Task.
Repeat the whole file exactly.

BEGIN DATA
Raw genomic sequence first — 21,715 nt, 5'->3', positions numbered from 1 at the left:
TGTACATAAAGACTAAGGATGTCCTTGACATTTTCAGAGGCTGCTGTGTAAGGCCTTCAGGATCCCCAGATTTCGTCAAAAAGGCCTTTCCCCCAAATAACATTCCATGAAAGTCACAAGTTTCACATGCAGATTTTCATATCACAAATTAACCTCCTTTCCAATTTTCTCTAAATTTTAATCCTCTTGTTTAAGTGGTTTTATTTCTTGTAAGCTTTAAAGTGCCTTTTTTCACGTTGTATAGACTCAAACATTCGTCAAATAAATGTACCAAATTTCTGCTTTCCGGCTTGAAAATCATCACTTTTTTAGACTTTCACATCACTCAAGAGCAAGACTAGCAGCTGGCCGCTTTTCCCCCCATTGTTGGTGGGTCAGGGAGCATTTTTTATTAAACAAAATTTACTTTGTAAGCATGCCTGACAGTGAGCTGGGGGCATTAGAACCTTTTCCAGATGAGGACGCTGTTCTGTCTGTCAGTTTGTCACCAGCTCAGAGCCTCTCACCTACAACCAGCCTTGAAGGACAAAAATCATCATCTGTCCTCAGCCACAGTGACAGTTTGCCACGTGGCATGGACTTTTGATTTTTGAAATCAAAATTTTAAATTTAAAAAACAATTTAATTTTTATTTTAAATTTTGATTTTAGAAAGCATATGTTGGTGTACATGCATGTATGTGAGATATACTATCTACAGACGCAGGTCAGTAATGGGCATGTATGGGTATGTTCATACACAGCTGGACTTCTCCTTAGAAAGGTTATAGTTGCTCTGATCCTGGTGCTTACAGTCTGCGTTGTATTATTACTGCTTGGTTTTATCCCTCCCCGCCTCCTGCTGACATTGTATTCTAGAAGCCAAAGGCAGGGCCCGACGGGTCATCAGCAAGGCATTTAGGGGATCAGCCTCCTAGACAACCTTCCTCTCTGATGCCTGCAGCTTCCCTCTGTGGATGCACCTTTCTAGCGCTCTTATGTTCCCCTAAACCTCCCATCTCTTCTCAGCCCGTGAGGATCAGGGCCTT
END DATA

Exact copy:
Raw genomic sequence first — 21,715 nt, 5'->3', positions numbered from 1 at the left:
TGTACATAAAGACTAAGGATGTCCTTGACATTTTCAGAGGCTGCTGTGTAAGGCCTTCAGGATCCCCAGATTTCGTCAAAAAGGCCTTTCCCCCAAATAACATTCCATGAAAGTCACAAGTTTCACATGCAGATTTTCATATCACAAATTAACCTCCTTTCCAATTTTCTCTAAATTTTAATCCTCTTGTTTAAGTGGTTTTATTTCTTGTAAGCTTTAAAGTGCCTTTTTTCACGTTGTATAGACTCAAACATTCGTCAAATAAATGTACCAAATTTCTGCTTTCCGGCTTGAAAATCATCACTTTTTTAGACTTTCACATCACTCAAGAGCAAGACTAGCAGCTGGCCGCTTTTCCCCCCATTGTTGGTGGGTCAGGGAGCATTTTTTATTAAACAAAATTTACTTTGTAAGCATGCCTGACAGTGAGCTGGGGGCATTAGAACCTTTTCCAGATGAGGACGCTGTTCTGTCTGTCAGTTTGTCACCAGCTCAGAGCCTCTCACCTACAACCAGCCTTGAAGGACAAAAATCATCATCTGTCCTCAGCCACAGTGACAGTTTGCCACGTGGCATGGACTTTTGATTTTTGAAATCAAAATTTTAAATTTAAAAAACAATTTAATTTTTATTTTAAATTTTGATTTTAGAAAGCATATGTTGGTGTACATGCATGTATGTGAGATATACTATCTACAGACGCAGGTCAGTAATGGGCATGTATGGGTATGTTCATACACAGCTGGACTTCTCCTTAGAAAGGTTATAGTTGCTCTGATCCTGGTGCTTACAGTCTGCGTTGTATTATTACTGCTTGGTTTTATCCCTCCCCGCCTCCTGCTGACATTGTATTCTAGAAGCCAAAGGCAGGGCCCGACGGGTCATCAGCAAGGCATTTAGGGGATCAGCCTCCTAGACAACCTTCCTCTCTGATGCCTGCAGCTTCCCTCTGTGGATGCACCTTTCTAGCGCTCTTATGTTCCCCTAAACCTCCCATCTCTTCTCAGCCCGTGAGGATCAGGGCCTT